Did you know that, right now, an estimated 1.6 million Washingtonians are at risk of not having enough food to eat.
That’s double the number of people than before the outbreak of the novel coronavirus and that number may continue to rise as hundreds of thousands of Washingtonians struggle with joblessness and limited resources.
As demand is soaring, donations to food banks are down by 70 percent.
Now, more than ever, we need to help one another. And nothing is more essential and sustaining than having enough food. Whether it be dropping off food donations at a food bank drive through or fundraising for a food bank, there are still many ways to lend your support and and volunteer safely and selflessly.
“We are a community and giving to take care of each other is another way we are all in this together,” says Jolyn Mason of the University of Washington Combined Fund Drive. “This is the time to think about the most vulnerable members of our community and give to make sure that the services they rely on are available.”
Mason encourages people to make an extra gift to their favorite charity if they can and/or consider increasing an existing gift. For example, an additional $2.00 a month to Northwest Harvest provides an additional 72+ meals over the year.
Additionally, the Washington Food Fund—Charity Code 1482885—was established by Governor Inslee to support Food Lifeline, Northwest Harvest and Second Harvest and use funds to distribute food to hundreds of food banks across the state from our cities to our most rural communities.
Some food banks are still operating, just with different hours. This means they can still help hungry people within our community during this outbreak. Mason says Volunteer Match & the United Way of King County both have virtual volunteering opportunities while lots of feeding programs still need help providing food and food banks still need volunteers to sort and deliver groceries.
Let’s work together to feed our community and spread kindness to all. In addition to the outlets above, here are some other organizations you can consider supporting to help keep our wider Washington community strong and healthy.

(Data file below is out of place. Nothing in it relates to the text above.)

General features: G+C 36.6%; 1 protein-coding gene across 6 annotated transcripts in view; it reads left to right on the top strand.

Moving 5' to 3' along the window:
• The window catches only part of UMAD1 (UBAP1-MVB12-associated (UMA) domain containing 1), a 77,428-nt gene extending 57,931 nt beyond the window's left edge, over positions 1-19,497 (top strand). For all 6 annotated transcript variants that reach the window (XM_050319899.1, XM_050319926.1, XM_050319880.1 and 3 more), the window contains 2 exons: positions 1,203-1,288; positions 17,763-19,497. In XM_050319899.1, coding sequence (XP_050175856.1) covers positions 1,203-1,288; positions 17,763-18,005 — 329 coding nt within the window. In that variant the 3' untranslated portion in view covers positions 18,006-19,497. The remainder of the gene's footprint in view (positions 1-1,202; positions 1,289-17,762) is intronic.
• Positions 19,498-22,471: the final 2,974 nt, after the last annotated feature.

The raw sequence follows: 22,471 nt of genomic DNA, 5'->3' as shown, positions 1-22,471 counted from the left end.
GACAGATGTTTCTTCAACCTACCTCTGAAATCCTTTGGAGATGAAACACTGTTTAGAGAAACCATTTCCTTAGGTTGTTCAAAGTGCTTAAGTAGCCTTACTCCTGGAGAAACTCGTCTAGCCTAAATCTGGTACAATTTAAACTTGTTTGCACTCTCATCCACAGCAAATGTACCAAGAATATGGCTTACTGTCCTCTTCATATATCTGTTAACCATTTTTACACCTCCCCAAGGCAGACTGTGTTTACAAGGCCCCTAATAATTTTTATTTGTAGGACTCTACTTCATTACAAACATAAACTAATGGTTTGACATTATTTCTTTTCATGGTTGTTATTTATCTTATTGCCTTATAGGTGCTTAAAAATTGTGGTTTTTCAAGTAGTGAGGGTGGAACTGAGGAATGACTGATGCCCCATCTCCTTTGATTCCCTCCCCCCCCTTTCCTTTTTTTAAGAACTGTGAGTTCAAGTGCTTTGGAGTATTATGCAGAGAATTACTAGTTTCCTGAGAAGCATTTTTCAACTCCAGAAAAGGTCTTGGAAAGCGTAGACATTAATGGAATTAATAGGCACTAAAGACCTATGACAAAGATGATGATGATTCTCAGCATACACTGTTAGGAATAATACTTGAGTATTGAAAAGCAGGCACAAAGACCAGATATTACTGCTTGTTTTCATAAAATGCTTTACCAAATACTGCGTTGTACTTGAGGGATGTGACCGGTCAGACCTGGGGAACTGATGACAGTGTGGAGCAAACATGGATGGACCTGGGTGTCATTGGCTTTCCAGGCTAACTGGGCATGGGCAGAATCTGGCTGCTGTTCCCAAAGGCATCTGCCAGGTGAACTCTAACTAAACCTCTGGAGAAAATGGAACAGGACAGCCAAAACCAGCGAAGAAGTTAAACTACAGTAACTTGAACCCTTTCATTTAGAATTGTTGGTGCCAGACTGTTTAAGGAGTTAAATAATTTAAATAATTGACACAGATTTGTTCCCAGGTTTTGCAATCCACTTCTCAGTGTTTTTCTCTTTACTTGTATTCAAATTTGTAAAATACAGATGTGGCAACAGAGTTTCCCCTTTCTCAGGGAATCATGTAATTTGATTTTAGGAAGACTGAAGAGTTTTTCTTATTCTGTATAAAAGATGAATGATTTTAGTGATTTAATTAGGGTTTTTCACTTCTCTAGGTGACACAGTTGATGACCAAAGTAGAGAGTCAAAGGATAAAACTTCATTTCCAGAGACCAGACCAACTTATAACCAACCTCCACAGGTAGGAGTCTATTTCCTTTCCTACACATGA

Their mission is leading the fight for hungry people statewide to have access to nutritious food while respecting their dignity and promoting good health. They have a vision to end hunger in Washington.
Now more than ever, Northwest Harvest is leading efforts to address increased food insecurity across Washington from the virus outbreak. As grocery stores go bare, there are even less available food for those in the community struggling with hunger and poverty.
Join the COVID-19 Hunger Response Fund to reach the $5 million goal as they have already reached their half way mark!
As Northwest Harvest says, “We are most powerful when we stand together”.
University District Food Bank works to help prevent hunger in Northeast Seattle neighborhoods. Each week, more than 1,300 different families receive groceries they need to prepare nutritionally balanced meals at home.
During this time, they are encouraging social distancing by creating and providing pre-made boxes of food. They are still operating at normal hours; however they need community support to make their work possible.
Donate online, over the phone, or even mail a check or money order to them!
Ballard Food Bank’s mission is to bring food and hope to our neighbors because there can be enough for everyone.
To keep all clients, volunteers and staff healthy during this time, they have updated how they operate!
Now they provide home delivery which would drop off food at people’s front doors. In addition, they have drive thru food banks three times a week where there is no need to park nor leave your car. There will also be no-cook bags/groceries for the homeless at the side door of the food bank for pick up. Finally, there will be weekend food for kids for your child.
With all these updates, please donate to help out our local food banks!